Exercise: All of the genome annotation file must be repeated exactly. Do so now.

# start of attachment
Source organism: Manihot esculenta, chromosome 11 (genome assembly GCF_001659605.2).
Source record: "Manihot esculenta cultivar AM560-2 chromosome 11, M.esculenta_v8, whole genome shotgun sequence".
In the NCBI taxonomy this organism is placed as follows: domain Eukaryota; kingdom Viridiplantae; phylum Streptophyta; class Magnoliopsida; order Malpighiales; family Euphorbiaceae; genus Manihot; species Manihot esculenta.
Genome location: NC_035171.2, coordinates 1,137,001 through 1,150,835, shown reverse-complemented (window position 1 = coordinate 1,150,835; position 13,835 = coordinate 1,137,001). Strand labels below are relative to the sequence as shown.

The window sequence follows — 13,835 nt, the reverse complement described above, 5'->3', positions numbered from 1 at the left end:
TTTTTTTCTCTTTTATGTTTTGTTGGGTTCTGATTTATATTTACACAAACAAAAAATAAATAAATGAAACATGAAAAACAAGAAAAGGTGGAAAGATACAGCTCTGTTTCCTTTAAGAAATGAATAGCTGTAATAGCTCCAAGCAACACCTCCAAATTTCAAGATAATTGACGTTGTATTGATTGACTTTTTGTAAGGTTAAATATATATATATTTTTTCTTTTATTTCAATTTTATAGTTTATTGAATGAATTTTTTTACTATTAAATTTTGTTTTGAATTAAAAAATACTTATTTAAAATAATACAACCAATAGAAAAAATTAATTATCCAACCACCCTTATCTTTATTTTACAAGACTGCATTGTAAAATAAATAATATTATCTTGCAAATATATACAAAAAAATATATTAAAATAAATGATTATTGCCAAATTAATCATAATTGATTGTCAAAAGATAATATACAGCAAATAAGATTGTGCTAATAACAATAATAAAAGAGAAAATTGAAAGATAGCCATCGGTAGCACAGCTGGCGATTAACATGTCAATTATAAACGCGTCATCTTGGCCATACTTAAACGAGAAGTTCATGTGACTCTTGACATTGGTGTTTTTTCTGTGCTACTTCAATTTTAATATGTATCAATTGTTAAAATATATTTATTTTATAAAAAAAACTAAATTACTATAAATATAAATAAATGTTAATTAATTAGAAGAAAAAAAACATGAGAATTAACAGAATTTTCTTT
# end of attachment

Source organism: Manihot esculenta, chromosome 11 (genome assembly GCF_001659605.2).
Source record: "Manihot esculenta cultivar AM560-2 chromosome 11, M.esculenta_v8, whole genome shotgun sequence".
In the NCBI taxonomy this organism is placed as follows: domain Eukaryota; kingdom Viridiplantae; phylum Streptophyta; class Magnoliopsida; order Malpighiales; family Euphorbiaceae; genus Manihot; species Manihot esculenta.
Genome location: NC_035171.2, coordinates 1,137,001 through 1,150,835, shown reverse-complemented (window position 1 = coordinate 1,150,835; position 13,835 = coordinate 1,137,001). Strand labels below are relative to the sequence as shown.

The window sequence follows — 13,835 nt, the reverse complement described above, 5'->3', positions numbered from 1 at the left end:
TTTTTTTCTCTTTTATGTTTTGTTGGGTTCTGATTTATATTTACACAAACAAAAAATAAATAAATGAAACATGAAAAACAAGAAAAGGTGGAAAGATACAGCTCTGTTTCCTTTAAGAAATGAATAGCTGTAATAGCTCCAAGCAACACCTCCAAATTTCAAGATAATTGACGTTGTATTGATTGACTTTTTGTAAGGTTAAATATATATATATTTTTTCTTTTATTTCAATTTTATAGTTTATTGAATGAATTTTTTTACTATTAAATTTTGTTTTGAATTAAAAAATACTTATTTAAAATAATACAACCAATAGAAAAAATTAATTATCCAACCACCCTTATCTTTATTTTACAAGACTGCATTGTAAAATAAATAATATTATCTTGCAAATATATACAAAAAAATATATTAAAATAAATGATTATTGCCAAATTAATCATAATTGATTGTCAAAAGATAATATACAGCAAATAAGATTGTGCTAATAACAATAATAAAAGAGAAAATTGAAAGATAGCCATCGGTAGCACAGCTGGCGATTAACATGTCAATTATAAACGCGTCATCTTGGCCATACTTAAACGAGAAGTTCATGTGACTCTTGACATTGGTGTTTTTTCTGTGCTACTTCAATTTTAATATGTATCAATTGTTAAAATATATTTATTTTATAAAAAAAACTAAATTACTATAAATATAAATAAATGTTAATTAATTAGAAGAAAAAAAACATGAGAATTAACAGAATTTTCTTT